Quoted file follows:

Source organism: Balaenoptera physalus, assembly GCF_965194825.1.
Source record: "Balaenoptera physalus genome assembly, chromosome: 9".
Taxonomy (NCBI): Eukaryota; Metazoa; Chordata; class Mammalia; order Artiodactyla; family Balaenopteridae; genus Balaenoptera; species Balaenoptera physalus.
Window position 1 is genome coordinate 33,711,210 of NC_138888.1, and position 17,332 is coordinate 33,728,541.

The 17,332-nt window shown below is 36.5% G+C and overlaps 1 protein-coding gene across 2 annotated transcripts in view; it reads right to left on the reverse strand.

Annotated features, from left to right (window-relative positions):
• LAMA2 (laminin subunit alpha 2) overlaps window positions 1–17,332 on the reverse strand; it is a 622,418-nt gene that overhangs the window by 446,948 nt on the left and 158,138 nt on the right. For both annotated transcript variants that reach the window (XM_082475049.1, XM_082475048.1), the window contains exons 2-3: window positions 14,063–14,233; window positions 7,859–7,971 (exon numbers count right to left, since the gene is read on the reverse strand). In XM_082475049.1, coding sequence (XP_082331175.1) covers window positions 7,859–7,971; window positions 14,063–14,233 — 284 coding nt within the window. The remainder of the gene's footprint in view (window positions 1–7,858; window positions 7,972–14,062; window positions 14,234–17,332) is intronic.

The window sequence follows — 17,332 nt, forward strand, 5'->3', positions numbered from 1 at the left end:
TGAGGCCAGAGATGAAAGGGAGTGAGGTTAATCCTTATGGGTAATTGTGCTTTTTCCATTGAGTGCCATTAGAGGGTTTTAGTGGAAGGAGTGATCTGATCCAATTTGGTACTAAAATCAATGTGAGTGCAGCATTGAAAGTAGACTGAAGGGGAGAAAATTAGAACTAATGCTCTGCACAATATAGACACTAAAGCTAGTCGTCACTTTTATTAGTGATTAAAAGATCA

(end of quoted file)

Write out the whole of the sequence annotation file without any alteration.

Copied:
Source organism: Balaenoptera physalus, assembly GCF_965194825.1.
Source record: "Balaenoptera physalus genome assembly, chromosome: 9".
Taxonomy (NCBI): Eukaryota; Metazoa; Chordata; class Mammalia; order Artiodactyla; family Balaenopteridae; genus Balaenoptera; species Balaenoptera physalus.
Window position 1 is genome coordinate 33,711,210 of NC_138888.1, and position 17,332 is coordinate 33,728,541.

The 17,332-nt window shown below is 36.5% G+C and overlaps 1 protein-coding gene across 2 annotated transcripts in view; it reads right to left on the reverse strand.

Annotated features, from left to right (window-relative positions):
• LAMA2 (laminin subunit alpha 2) overlaps window positions 1–17,332 on the reverse strand; it is a 622,418-nt gene that overhangs the window by 446,948 nt on the left and 158,138 nt on the right. For both annotated transcript variants that reach the window (XM_082475049.1, XM_082475048.1), the window contains exons 2-3: window positions 14,063–14,233; window positions 7,859–7,971 (exon numbers count right to left, since the gene is read on the reverse strand). In XM_082475049.1, coding sequence (XP_082331175.1) covers window positions 7,859–7,971; window positions 14,063–14,233 — 284 coding nt within the window. The remainder of the gene's footprint in view (window positions 1–7,858; window positions 7,972–14,062; window positions 14,234–17,332) is intronic.

The window sequence follows — 17,332 nt, forward strand, 5'->3', positions numbered from 1 at the left end:
TGAGGCCAGAGATGAAAGGGAGTGAGGTTAATCCTTATGGGTAATTGTGCTTTTTCCATTGAGTGCCATTAGAGGGTTTTAGTGGAAGGAGTGATCTGATCCAATTTGGTACTAAAATCAATGTGAGTGCAGCATTGAAAGTAGACTGAAGGGGAGAAAATTAGAACTAATGCTCTGCACAATATAGACACTAAAGCTAGTCGTCACTTTTATTAGTGATTAAAAGATCA